Academic Standing

What does it mean to be in “good academic standing”? What does it mean to be “subject to disqualification”?

When a student’s cumulative (overall) and current (most recent term) grade point averages are 2.0 or better, that student is in good academic standing. If either the cumulative or current G.P.A. falls below 2.0, the student is on academic probation.

A student whose current (term) G.P.A. falls below 1.5 in any term, or a student whose cumulative G.P.A. is below 2.0 after having been on probation the quarter before, falls subject to disqualification. Being subject to disqualification means that because of a low G.P.A., a student’s academic record must be reviewed by their College’s Academic Standing Committee, which determines whether the student will be permitted to continue enrollment at UCSC. Students who are not permitted to continue their enrollment are barred or disqualified.

Because of the serious consequences that can follow from falling below good academic standing, it is very important to be proactive in contacting your college academic advisors if anything affects your ability to pass classes.* Your advisors can help you identify strategies that will help you succeed at the university.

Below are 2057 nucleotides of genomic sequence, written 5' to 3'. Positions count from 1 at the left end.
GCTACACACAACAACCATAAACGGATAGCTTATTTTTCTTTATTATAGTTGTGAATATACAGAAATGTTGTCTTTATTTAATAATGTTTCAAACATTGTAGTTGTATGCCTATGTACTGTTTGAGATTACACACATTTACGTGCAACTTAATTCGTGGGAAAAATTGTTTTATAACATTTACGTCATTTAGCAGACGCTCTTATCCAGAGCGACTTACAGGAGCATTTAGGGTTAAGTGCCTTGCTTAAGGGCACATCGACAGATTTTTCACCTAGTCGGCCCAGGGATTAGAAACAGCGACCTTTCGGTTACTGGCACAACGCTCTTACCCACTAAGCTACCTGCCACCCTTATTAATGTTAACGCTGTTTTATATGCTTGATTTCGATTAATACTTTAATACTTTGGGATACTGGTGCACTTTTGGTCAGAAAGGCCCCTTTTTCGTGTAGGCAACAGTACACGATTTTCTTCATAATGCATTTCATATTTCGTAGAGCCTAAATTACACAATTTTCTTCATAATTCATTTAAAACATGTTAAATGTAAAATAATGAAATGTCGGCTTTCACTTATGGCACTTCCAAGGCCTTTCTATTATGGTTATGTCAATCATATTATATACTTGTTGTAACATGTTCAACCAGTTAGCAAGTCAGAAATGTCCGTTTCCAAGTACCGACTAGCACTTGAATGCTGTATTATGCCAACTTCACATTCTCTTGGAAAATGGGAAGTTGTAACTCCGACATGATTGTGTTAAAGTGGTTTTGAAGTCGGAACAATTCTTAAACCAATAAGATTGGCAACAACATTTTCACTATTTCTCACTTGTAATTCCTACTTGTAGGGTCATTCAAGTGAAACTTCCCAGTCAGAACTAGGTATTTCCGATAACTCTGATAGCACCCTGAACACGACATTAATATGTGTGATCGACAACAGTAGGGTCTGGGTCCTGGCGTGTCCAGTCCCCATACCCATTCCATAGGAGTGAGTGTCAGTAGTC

The links below provide more extensive information about academic standing policies, procedures, and resources. If you have questions about your academic standing, please contact an academic advisor or academic preceptor at your college.

Academic Standing Policy:

Academic Standing Advising Resources:

A separate financial aid satisfactory academic progress policy (FASAP) requires that students maintain a cumulative GPA of 2.0 or better, and pass an average of 12 credits per quarter, to remain eligible to receive financial aid. FASAP is reviewed at the end of each spring term to determine aid eligibility for the following academic year, with a second check at the end of summer for students who enroll in summer classes.

*Please note that the information you share with your advisors will be kept private and shared only with campus officials as required to serve you in an advising capacity and/or process your appeal. However, in limited circumstances, including those related to potential harm to yourself or others, sexual assault, and abuse, we may be required by law to report incidents you disclose to other need-to-know offices on campus such as the Title IX Office and/or University of California Police Department. If you are in need of support for any issues, please see the list of confidential and/or support resources.